- Rodrik, Dani, 1998. "Where Did all the Growth Go? External Shocks, Social Conflict and Growth Collapses," CEPR Discussion Papers 1789, C.E.P.R. Discussion Papers.
- Dani Rodrik, 1998. "Where Did All The Growth Go? External Shocks, Social Conflict, and Growth Collapses," NBER Working Papers 6350, National Bureau of Economic Research, Inc.
- Alberto Alesina & Roberto Perotti, 1993.
"Income Distribution, Political Instability, and Investment,"
NBER Working Papers
4486, National Bureau of Economic Research, Inc.
- Alesina, Alberto & Perotti, Roberto, 1996. "Income distribution, political instability, and investment," European Economic Review, Elsevier, vol. 40(6), pages 1203-1228, June.
- Bourguignon Francois, 2009.
"Crime as a Social Cost of Poverty and Inequality: A Review Focusing on Developing countries,"
REVISTA DESARROLLO Y SOCIEDAD,
UNIVERSIDAD DE LOS ANDES-CEDE.
- F. Bourguignon, 1999. "Crime as a Social Cost of Poverty and Inequality: A Review Focusing on Developing Countries," REVISTA DESARROLLO Y SOCIEDAD, UNIVERSIDAD DE LOS ANDES-CEDE.
- Alberto Alesina & Allan Drazen, 1989.
"Why are Stabilizations Delayed?,"
NBER Working Papers
3053, National Bureau of Economic Research, Inc.
- Persson, T. & Tabellini, G., 1993.
"Is Inequality Harmful for Growth,"
537, Stockholm - International Economic Studies.
- Bénabou, Roland, 1996.
"Inequality and Growth,"
CEPR Discussion Papers
1450, C.E.P.R. Discussion Papers.
- Deininger, Klaus & Squire, Lyn, 1998. "New ways of looking at old issues: inequality and growth," Journal of Development Economics, Elsevier, vol. 57(2), pages 259-287.
- Hogarth, Robin M & Kunreuther, Howard, 1985. "Ambiguity and Insurance Decisions," American Economic Review, American Economic Association, vol. 75(2), pages 386-90, May.
- Akerlof, George A, 1970. "The Market for 'Lemons': Quality Uncertainty and the Market Mechanism," The Quarterly Journal of Economics, MIT Press, vol. 84(3), pages 488-500, August.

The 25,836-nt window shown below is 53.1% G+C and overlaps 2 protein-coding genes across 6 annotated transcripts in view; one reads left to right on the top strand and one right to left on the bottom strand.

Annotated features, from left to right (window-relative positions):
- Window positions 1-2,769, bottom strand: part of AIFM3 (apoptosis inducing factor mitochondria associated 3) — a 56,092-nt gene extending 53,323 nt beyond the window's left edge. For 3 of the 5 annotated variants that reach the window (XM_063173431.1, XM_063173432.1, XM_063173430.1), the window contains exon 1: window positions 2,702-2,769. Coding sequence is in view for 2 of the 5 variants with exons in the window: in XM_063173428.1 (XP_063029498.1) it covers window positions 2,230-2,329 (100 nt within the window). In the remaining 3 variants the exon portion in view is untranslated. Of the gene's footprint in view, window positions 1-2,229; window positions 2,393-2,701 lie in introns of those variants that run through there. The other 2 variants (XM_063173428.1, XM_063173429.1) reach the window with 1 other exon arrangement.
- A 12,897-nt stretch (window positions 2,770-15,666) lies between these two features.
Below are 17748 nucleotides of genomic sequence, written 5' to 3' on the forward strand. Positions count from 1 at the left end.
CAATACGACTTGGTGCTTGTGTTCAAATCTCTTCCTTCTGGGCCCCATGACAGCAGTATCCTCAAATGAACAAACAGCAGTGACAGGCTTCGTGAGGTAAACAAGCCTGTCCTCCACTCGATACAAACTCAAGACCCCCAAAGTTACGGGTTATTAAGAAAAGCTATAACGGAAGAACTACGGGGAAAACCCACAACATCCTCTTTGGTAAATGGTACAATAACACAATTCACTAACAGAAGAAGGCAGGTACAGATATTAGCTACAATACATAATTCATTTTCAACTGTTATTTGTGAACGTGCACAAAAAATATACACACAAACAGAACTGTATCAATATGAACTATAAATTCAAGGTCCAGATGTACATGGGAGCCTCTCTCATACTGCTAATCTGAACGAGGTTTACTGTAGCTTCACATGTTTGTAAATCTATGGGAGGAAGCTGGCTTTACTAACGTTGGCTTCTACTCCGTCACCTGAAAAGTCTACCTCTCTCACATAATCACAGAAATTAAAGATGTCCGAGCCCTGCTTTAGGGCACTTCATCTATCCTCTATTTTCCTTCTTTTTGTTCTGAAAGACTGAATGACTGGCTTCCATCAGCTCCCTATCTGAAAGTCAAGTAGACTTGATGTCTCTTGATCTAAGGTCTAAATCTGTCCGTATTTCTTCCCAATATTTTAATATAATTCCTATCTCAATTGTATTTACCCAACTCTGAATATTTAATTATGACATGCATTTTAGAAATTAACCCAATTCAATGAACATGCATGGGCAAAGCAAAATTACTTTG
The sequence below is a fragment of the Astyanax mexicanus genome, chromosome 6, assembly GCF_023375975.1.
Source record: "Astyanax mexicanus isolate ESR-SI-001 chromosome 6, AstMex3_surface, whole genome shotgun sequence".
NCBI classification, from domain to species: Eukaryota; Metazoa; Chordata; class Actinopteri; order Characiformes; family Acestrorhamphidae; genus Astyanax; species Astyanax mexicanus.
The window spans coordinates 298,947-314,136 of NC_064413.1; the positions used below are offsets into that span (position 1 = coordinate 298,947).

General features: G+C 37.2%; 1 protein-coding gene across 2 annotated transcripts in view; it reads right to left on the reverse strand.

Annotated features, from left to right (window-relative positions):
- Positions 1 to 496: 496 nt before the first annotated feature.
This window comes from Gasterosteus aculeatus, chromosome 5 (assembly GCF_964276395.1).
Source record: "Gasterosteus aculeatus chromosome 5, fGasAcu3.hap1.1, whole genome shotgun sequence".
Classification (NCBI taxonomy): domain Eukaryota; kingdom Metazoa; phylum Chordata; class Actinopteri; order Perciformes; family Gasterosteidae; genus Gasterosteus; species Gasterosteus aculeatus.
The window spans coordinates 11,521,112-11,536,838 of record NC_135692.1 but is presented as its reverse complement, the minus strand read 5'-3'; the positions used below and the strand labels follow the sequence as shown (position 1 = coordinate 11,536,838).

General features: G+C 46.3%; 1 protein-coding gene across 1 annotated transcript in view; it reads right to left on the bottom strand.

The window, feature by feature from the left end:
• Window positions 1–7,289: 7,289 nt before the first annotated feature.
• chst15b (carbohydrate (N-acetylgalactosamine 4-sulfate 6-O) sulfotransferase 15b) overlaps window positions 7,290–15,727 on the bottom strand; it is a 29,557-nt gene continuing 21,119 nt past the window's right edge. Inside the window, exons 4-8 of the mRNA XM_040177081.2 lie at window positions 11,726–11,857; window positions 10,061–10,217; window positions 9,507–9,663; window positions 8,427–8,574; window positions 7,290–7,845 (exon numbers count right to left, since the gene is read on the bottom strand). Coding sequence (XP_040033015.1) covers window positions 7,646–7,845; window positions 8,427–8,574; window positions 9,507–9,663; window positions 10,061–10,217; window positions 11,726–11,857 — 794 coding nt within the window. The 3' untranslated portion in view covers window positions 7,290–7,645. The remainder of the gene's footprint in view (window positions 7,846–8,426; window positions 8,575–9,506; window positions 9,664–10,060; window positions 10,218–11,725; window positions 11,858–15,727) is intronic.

- Perotti, Roberto & Alesina, Alberto, 1996. "Income Distribution, Political Instability, and Investment," Scholarly Articles 4553018, Harvard University Department of Economics.
- Fajnzylber, Pablo & Lederman, Daniel & Loayza, Norman, 2002. "What causes violent crime?," European Economic Review, Elsevier, vol. 46(7), pages 1323-1357, July.
This item has more than 25 citations. To prevent cluttering this page, these citations are listed on a separate page. reading list or among the top items on IDEAS.Access and download statistics
For technical questions regarding this item, or to correct its authors, title, abstract, bibliographic or download information, contact: (Sheng Guo).
If you have authored this item and are not yet registered with RePEc, we encourage you to do it here. This allows to link your profile to this item. It also allows you to accept potential citations to this item that we are uncertain about.
If references are entirely missing, you can add them using this form.
If the full references list an item that is present in RePEc, but the system did not link to it, you can help with this form.
If you know of missing items citing this one, you can help us creating those links by adding the relevant references in the same way as above, for each refering item. If you are a registered author of this item, you may also want to check the "citations" tab in your profile, as there may be some citations waiting for confirmation.
Please note that corrections may take a couple of weeks to filter through the various RePEc services.